Because it’s Father’s Day, today’s post honors my dad and some of the lessons he taught me. I think they’re worth sharing.

  1. Never ask someone to do something for you that you aren’t willing to do yourself. (Remember, capable and willing are not the same.) If you’re asking because you’re trying to pass it off or somehow avoid something unpleasant, nix the idea now. You’ll destroy your credibility and start earning a reputation for taking advantage of people.
  2. If you invite someone to a restaurant, make sure you can afford everything on the menu. I remember looking at the menu in Club O when I was a kid and asking my dad if it was okay to order something particular. (I have no idea anymore what it was.) That’s when he gave me the speech. Essentially, he said that if a person couldn’t afford it, he should go to another restaurant. He shouldn’t invite someone and then restrict her choices. Good stuff–I can think of so many ways to apply that.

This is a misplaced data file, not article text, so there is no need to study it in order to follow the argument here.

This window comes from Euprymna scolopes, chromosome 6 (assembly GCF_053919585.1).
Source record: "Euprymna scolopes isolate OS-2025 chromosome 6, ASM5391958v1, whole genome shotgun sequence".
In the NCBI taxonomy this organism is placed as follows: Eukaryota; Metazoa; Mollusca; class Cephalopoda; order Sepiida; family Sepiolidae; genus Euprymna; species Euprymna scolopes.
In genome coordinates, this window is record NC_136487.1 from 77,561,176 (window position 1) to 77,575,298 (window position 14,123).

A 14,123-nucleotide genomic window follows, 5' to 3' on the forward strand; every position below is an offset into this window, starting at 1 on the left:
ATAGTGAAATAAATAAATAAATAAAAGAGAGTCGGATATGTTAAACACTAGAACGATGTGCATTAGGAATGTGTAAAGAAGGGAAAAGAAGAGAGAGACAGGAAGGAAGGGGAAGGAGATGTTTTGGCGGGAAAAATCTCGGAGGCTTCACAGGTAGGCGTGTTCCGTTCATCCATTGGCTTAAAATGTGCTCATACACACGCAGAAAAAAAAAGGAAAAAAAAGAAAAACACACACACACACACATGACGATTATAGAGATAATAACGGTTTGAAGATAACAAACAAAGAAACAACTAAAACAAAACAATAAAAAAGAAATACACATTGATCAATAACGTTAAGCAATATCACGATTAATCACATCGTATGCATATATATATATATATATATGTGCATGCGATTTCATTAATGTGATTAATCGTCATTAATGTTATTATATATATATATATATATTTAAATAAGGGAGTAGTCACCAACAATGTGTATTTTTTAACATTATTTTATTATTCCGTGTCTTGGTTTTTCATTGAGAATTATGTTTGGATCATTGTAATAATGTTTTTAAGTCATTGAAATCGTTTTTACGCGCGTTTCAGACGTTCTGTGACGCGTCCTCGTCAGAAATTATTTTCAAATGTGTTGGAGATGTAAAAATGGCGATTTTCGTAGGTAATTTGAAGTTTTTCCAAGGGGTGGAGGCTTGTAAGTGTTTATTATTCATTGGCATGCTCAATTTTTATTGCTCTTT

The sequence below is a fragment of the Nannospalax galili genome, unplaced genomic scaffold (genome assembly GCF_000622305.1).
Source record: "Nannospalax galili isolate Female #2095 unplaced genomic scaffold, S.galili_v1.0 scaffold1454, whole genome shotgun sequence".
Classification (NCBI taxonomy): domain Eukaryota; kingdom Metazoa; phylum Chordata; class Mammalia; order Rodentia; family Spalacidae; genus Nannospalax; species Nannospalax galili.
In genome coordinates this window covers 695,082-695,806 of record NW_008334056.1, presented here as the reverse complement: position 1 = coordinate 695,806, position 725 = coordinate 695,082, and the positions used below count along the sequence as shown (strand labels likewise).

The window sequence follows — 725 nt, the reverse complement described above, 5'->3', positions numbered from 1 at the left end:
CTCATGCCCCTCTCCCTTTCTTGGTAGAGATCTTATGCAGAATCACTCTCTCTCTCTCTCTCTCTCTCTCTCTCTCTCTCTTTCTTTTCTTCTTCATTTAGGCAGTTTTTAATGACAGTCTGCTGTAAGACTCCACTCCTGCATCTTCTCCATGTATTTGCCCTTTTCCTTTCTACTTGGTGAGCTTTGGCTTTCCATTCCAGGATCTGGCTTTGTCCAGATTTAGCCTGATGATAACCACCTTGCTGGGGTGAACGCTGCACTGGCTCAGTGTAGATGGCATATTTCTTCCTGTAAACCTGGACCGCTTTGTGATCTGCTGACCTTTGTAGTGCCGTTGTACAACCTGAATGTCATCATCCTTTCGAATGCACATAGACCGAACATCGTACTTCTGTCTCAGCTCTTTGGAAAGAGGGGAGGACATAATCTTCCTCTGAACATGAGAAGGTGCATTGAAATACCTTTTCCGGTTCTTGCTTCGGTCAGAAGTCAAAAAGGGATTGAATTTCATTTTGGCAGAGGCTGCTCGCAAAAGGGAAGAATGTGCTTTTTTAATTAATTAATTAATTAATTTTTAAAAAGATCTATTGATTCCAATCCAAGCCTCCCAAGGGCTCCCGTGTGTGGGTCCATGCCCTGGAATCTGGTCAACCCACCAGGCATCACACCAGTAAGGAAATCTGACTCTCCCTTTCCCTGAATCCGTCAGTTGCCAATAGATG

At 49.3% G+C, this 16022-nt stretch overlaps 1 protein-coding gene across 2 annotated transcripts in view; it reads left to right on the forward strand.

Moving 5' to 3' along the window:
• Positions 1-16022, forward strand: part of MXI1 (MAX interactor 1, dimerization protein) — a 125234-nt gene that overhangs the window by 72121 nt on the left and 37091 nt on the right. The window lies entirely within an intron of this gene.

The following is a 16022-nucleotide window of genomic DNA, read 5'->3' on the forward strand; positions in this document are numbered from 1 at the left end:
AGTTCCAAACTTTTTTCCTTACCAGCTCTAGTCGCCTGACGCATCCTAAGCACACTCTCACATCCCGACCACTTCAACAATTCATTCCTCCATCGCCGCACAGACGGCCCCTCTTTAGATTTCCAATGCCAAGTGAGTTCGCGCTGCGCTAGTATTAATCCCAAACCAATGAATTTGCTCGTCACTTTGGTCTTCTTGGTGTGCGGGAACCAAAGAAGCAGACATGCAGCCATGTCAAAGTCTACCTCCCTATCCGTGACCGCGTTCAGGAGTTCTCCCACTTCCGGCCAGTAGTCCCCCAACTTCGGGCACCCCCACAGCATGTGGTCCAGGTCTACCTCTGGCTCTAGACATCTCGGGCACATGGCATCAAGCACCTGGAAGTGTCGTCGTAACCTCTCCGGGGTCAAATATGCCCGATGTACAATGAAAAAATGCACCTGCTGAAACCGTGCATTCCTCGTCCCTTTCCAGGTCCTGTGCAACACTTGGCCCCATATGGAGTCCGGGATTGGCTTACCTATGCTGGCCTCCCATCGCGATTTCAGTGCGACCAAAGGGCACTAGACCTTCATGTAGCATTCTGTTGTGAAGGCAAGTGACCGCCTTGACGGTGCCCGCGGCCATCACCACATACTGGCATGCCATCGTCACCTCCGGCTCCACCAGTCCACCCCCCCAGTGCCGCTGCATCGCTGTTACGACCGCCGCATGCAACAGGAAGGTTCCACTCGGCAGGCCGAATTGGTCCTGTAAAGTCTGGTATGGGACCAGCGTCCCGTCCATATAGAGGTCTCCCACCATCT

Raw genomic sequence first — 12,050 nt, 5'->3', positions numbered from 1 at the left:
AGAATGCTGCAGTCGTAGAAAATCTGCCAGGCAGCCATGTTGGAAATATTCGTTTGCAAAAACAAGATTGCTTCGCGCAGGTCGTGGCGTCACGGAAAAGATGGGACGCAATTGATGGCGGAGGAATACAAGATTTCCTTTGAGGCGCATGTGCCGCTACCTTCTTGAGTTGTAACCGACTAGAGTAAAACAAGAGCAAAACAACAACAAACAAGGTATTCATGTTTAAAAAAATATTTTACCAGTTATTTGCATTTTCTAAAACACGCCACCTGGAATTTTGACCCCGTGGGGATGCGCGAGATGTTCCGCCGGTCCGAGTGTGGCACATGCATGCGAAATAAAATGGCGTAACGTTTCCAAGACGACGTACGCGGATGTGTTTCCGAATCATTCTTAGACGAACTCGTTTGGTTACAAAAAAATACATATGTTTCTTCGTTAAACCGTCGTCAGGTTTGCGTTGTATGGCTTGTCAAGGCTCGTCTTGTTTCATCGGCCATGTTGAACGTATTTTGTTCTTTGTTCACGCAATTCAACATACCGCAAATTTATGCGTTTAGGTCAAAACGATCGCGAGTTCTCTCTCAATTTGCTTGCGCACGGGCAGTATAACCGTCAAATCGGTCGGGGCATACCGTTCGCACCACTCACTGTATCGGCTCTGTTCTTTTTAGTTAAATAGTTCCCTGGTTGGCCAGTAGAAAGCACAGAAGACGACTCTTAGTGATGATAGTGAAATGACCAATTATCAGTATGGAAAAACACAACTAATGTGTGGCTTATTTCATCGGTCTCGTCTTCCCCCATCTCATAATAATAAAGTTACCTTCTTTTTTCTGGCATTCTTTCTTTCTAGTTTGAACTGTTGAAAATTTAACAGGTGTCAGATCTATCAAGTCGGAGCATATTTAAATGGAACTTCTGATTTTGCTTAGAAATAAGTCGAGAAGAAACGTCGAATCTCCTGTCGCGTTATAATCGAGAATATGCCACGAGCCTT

3. Never write an anonymous letter. If it’s not worth putting your name on it, it’s not worth sending. Stand behind your opinions; anything less is cowardly. Enough said.
  4. Don’t lie. Admit your infractions and don’t try to cover them up with falsehoods. When the truth comes out–and it will come out–the lie will just add insult to injury to the person at the receiving end. That’s when the real trouble will start.
  5. Don’t let someone win. Play fair and make her earn it. The eventual victory will be that much sweeter, and everyone will learn a lot in the process. That’s how people grow.
  6. Be there for the people who are important to you. People may not remember what you said, but they will remember that you were there when it counted.

Thanks, Dad. Happy Father’s Day.